Council executive Roger Teale steps down amid conflict-of-interest concerns

Brendan Rees

A high-ranking City of Melbourne staff member has announced they will step down from their role after declaring they were “ready to move on” less than three years into their term.

Roger Teale, the council’s general manager of the property, infrastructure, and design portfolio, announced in early October that he was quitting his role.

This is despite Mr Teale having an influential role in projects such as the $268 million Queen Victoria Market precinct renewal, the Kensington Community Aquatic and Recreation Centre upgrade, Southbank Boulevard’s greening transformation, and the first stage of Greenline.

The City of Melbourne’s CEO Alison Leighton confirmed Mr Teale had notified the council “that he is ready to move on from his role as general manager [of] property Infrastructure and design” and “a transition plan will take place over the coming weeks to ensure we continue delivering what matters most to our community”.

Southbank News understands that Mr Teale had intended to leave the role to take up a yet to be determined position with the council.

In a post on LinkedIn, Mr Teale said: “I will remain at City of Melbourne in a new role working a number of exciting strategic opportunities with the office of the CEO and council.”

However, Mr Teale will step aside from his current role after public concerns had been raised that he continued to be managing director of Lautaret, a CBD-based commercial property consultancy group while holding his senior executive position with the council.

Before joining the City of Melbourne in 2021, Mr Teale was also employed by property developer Lendlease for 12 years as a senior executive.

In June, the City of Melbourne announced Lendlease as the preferred tenderer for its $1.7 billion transformation of the southern end of Queen Victoria Market.

This concern has prompted Council Watch, a group that aims to hold local governments to account, to lodge a report with the state’s anti-corruption watchdog IBAC. However, neither Council Watch nor Southbank News are suggesting any wrongdoing, just that concerns have been raised about staff having personal and professional interests outside of the council that may have the potential to act as a conflict of interest.

A City of Melbourne spokesperson said, “a number of commercial partners expressed strong interest in developing the Southern Precinct” and “council has ensured there has been no conflict of interest, and independent probity experts were involved in every stage of the tender”.


“Once the shortlist was formed, which consisted of four companies, Mr Teale withdrew from the process,” the spokesperson said.


The spokesperson added, “Mr Teale has disclosed his personal interests and listed these as required under the Local Government Act 2020.”

The council said it had led a competitive three-stage open divestment process to sell the Southern Precinct to the private sector, starting with an expressions of interest process in June 2021.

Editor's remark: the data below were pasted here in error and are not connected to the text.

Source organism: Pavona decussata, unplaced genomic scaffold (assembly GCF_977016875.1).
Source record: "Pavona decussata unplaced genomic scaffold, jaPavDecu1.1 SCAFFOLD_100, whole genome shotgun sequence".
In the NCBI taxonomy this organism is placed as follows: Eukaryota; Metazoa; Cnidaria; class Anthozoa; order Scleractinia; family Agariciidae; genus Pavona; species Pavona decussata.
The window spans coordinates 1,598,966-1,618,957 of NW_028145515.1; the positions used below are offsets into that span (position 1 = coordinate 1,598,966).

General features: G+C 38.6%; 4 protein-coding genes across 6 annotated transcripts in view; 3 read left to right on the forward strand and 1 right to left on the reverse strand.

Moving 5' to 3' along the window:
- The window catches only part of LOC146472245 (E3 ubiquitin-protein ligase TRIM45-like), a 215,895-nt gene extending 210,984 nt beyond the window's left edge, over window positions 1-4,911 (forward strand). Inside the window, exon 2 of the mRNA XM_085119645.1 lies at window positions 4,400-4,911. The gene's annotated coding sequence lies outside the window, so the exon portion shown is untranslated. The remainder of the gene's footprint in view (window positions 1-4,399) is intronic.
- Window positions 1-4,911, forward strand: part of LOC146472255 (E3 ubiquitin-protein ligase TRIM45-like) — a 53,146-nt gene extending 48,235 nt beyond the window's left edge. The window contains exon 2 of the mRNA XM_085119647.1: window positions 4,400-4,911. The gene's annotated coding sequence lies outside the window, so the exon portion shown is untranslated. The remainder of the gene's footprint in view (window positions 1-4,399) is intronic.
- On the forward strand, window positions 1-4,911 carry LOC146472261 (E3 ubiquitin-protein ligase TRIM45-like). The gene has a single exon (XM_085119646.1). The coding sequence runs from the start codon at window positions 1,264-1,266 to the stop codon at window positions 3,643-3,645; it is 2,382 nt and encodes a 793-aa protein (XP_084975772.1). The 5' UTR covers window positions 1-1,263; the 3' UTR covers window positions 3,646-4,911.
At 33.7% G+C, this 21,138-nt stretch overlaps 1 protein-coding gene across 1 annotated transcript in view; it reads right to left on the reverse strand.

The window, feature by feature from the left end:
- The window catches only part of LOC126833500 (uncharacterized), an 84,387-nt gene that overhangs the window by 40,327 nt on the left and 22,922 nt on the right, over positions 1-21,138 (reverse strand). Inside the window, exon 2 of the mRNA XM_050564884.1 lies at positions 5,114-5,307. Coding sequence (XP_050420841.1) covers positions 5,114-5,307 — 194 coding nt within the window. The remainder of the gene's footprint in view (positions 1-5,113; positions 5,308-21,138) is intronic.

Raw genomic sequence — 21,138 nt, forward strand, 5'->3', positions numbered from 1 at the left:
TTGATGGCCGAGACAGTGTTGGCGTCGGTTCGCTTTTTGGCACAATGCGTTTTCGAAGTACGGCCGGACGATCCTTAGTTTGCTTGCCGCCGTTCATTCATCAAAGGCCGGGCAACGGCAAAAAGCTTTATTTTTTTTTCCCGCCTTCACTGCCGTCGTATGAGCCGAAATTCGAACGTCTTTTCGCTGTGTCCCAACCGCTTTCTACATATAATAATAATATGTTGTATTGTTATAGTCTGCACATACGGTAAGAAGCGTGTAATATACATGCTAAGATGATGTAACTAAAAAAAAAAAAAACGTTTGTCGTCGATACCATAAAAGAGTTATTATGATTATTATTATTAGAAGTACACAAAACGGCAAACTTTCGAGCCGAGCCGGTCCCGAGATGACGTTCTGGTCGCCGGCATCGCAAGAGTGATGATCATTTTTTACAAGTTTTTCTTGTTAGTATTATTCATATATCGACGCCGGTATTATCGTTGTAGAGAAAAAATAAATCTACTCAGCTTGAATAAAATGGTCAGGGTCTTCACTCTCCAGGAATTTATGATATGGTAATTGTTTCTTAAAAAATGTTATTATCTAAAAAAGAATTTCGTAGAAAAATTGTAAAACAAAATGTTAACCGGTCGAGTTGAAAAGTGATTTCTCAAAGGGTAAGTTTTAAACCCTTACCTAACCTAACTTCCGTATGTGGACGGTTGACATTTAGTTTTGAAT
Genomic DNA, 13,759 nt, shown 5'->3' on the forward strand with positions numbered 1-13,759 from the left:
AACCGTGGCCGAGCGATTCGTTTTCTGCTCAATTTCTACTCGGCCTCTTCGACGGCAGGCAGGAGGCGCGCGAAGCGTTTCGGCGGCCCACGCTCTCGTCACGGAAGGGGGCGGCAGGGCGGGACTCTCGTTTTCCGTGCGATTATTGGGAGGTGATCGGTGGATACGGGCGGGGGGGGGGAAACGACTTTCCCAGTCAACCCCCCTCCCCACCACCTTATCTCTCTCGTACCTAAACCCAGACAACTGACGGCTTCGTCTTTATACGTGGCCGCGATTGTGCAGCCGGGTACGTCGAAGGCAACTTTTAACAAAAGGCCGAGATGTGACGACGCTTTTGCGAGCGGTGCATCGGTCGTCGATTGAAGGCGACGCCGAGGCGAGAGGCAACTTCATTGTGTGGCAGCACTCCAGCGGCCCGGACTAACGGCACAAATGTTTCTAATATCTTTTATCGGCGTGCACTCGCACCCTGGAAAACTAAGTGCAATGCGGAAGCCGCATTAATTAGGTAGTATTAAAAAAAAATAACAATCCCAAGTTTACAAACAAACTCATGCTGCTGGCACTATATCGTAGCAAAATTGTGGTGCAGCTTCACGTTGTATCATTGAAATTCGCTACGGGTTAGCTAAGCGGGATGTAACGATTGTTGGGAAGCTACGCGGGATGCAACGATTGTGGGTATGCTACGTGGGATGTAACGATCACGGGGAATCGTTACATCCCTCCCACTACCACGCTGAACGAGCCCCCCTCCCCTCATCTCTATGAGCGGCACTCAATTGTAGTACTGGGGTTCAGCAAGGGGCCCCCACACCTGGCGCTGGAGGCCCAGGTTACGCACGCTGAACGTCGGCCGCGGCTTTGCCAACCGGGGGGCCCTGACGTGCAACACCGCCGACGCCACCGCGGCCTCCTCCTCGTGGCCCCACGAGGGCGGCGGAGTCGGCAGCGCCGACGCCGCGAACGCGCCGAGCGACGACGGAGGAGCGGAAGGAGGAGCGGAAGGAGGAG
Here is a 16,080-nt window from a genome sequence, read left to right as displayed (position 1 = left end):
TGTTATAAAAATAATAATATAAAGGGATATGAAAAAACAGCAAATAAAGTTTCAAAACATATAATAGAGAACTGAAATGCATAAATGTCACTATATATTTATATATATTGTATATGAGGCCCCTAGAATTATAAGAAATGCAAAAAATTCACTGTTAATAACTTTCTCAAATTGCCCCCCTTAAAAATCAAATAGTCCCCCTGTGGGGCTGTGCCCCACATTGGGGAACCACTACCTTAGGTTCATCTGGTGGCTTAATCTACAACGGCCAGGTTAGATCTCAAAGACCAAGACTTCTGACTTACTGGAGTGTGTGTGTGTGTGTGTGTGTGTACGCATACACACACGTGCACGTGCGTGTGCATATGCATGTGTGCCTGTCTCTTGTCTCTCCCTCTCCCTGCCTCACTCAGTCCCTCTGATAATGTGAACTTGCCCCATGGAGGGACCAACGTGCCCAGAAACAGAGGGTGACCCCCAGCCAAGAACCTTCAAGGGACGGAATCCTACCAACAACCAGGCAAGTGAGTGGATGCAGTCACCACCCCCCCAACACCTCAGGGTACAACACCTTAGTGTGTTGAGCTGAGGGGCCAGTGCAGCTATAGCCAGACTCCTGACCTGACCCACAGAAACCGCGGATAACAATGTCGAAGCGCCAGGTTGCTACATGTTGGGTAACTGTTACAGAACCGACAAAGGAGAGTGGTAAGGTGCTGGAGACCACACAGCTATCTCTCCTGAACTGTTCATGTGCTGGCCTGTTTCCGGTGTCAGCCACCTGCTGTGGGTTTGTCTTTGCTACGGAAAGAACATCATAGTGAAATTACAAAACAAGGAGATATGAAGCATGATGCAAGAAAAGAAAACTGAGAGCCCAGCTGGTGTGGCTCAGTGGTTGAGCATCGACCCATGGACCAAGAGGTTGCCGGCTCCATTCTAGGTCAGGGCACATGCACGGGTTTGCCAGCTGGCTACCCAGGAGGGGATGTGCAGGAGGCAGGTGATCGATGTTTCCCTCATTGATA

In a statement, IBAC said it “does not comment on whether it has a complaint or investigation before it”.

Council Watch spokesman Dean Hurlston said there were concerns about local governments having staff and councillors engaging in “financial interests or outside interests that may not be consistent with their role or their duties”.

“Councillors obviously have businesses and work interests outside of council so that’s quite regular that they declare conflicts, whereas a full-time staff member certainly has a higher level of expectation that they are focused on the council they’re working for and no other outside interests,” he said.

In relation to Mr Teale, Mr Hurlston said, “We don’t assert that he’s done or is doing anything wrong. What we are concerned about is how any executive employed full time by a publicly funded role in the council can manage competing interests in the public domain.”

Mr Hurlston also referred to IBAC’s Operation Sandon, which investigated allegations of serious corrupt conduct in relation to planning and property development decisions at the City of Casey, saying “IBAC has said in Operation Sandon that councillors who had any conflict should not be involved in any part of any decision or the processes to get there”.

“What that means for us is that it sets a standard that the same should apply for officers,” he said.

Friends of Queen Victoria Market president Mary-Lou Howie said “transparency, accountability and inclusivity are vital to good council governance”.

“Councils are elected to represent the needs of their community, not developers and their vested interests.”

Meanwhile, Mr Teale, a former president of the Property Council of Victoria, was among three people to be guest speakers at a Property Council event on October 25 to talk about “Melbourne’s high-profile projects” and “the opportunities for complementary investment and the policy settings underpinning them”. •

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